JONES — When David Cornwell stepped off the plane in Bamako, Mali, a little over a year ago, the first thing he noticed was the smell.
“It's just different,” said Cornwell, now Jones' quarterback. “It smells like burning firewood all the time.”
Right in the middle of the high school football season, Cornwell was literally half a world away on a mission trip to the West African country.
The trip has become something of a family tradition for the Cornwells. Ron and Debbie's older son, Daniel, had taken a trip to Mali as a sophomore as well.
The Cornwells had lived in Omaha, Neb., for most of David's life.
Their church, Christ Community Church, had long been involved in mission work in the country. David had worked with the church's Meals for Mali program, packing pre-made meals to send there.
He was excited about the trip but wasn't sure about the timing of it or his future once he returned to the U.S.
Cornwell expected to start as a sophomore at Millard South High School in Omaha.
The team had gone to the state championship game the year before and had a string of quarterbacks over the last decade who had started as sophomores and remained in place until graduation.
“I knew the system,” Cornwell said. “I was a ball boy, and by the time I stepped into freshman ball, I was next in line.”
Everything seemed perfect until his parents told him they were moving to Jacksonville, Fla., because of his father's job.
Cornwell thought the fit, football-wise at least, was a good one. He was in a recruiting hotbed and would play for former NFL quarterback Mike Loyd at Ponte Vedra High School.
Just more than six months after moving, though, Ron found out he would need to move back west. The family decided to move to Jones.
That was several months away, though.
For now, the family needed to decide on the best plan for Cornwell's education.
Cornwell could stay in school in Florida, knowing he would likely be uprooted by year's end, or he could homeschool for several months and prepare for the mission trip, take his ACT and focus on his mother's health.
Debbie had a thyroid condition for nearly 20 years but had been suffering bouts of insomnia and had lost more than 20 pounds in less than a month. At the time, doctors thought the symptoms were unrelated to the illness she'd been treated for previously.
“I was worried about that before,” Debbie said of David's reaction to another big life change. “But his attitude was one of, ‘I just want mom to be healthy and to just learn and grow.'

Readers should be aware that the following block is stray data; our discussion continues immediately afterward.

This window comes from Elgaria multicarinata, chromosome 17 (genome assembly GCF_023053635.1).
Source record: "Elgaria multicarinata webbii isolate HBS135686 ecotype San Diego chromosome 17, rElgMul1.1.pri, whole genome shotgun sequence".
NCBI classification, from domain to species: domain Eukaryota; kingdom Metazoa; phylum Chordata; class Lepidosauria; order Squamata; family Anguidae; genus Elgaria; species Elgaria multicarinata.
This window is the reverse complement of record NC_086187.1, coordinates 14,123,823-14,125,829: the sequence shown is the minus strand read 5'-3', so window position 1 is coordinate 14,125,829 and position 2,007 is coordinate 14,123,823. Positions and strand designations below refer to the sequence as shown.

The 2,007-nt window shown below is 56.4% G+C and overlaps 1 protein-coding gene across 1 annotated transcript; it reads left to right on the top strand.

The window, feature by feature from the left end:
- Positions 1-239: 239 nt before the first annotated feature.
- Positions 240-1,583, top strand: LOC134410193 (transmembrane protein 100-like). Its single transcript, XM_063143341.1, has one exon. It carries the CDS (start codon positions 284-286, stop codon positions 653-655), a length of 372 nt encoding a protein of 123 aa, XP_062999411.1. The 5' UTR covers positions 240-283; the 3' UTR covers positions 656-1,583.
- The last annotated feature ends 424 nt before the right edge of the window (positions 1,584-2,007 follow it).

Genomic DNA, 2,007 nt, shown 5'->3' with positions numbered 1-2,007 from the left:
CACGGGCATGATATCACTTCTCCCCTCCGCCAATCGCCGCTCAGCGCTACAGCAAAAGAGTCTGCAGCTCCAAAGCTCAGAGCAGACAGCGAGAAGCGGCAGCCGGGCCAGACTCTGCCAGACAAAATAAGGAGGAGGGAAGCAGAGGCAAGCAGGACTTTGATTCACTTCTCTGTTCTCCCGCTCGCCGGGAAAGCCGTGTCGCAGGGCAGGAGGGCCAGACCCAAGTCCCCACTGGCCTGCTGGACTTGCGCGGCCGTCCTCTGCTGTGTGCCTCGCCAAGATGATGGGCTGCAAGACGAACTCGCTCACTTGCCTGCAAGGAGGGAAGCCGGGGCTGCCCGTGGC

“Homeschool was a great opportunity to prepare him for the trip, and he really ramped up on his French. It some ways it was exciting, but it was bittersweet. David loves football. It was a sacrifice that he had to make to give up the season, but he chose to make it willingly.”
But even without the reward of games on Friday nights, Cornwell kept working on football.
He threw to his dad at Davis Park in Jacksonville, occasionally working with former OU assistant Joe Dickinson when Dickinson visited Florida, and doing cross fit with an ex-drill sergeant.
“I was training every day, doing something,” Cornwell said. “There was a time when we went 22 straight days and I had three levels of blisters on my big toes. They'd bleed every night and I'd have to soak my feet to get ready for the next day.
“About Day 15, I'm thinking, ‘Why am I driving here?' A voice in you wants to quit, but there's such a big reward.”
Part of that reward is coming now that he's settled in as a junior at Jones.
Cornwell has the Longhorns 4-1 going into Friday's game vs. Mount St. Mary. Jones has won four straight after dropping its first game, which was Cornwell's first varsity action.
It's also coming on the recruiting trail, where the 6-foot-5 Cornwell already has an offer from Indiana. He has also visited or is scheduled to visit Oklahoma State, Auburn and Michigan.
It's also rewarding off the field, where Cornwell is settled in at Jones and Debbie is doing great physically after doctors fixed a medication issue that was causing her problems.
As much as the football training helped, the off-the-field lessons he's learned in the last year have done more to put him in a position to succeed in football or whatever else his life holds.
“He's become a lot more aware of the world as a broader place instead of just where we're at,” Debbie said. “He was able to experience firsthand what it's like in an impoverished area and to contribute and serve with no expectation of getting anything back.
“He's been blessed by God with his height and his talents. We wanted him to have an appreciation for how blessed he's been.”
It's also helped him find some calm as the recruiting process has heated up in recent months.
“Without that trip to Africa, I'd be worried about getting caught up in it,” Cornwell said. “You've got to stay humble through all this. It's kind of hard not to when you go over there.”
St. Mary (2-3) at Jones (4-1)
When: 7:30 p.m. Friday
Noteworthy: St. Mary's Mikee Anthony has rushed for 638 yards and nine touchdowns. ... Jones' Taylor Bilyeu has 69 tackles and 380 rushing yards. ... Randal Case has six interceptions for the Longhorns. ... Two of St. Mary's three losses have come by six points, including an overtime loss to Christian Heritage. Its wins have come by an average of 46 points.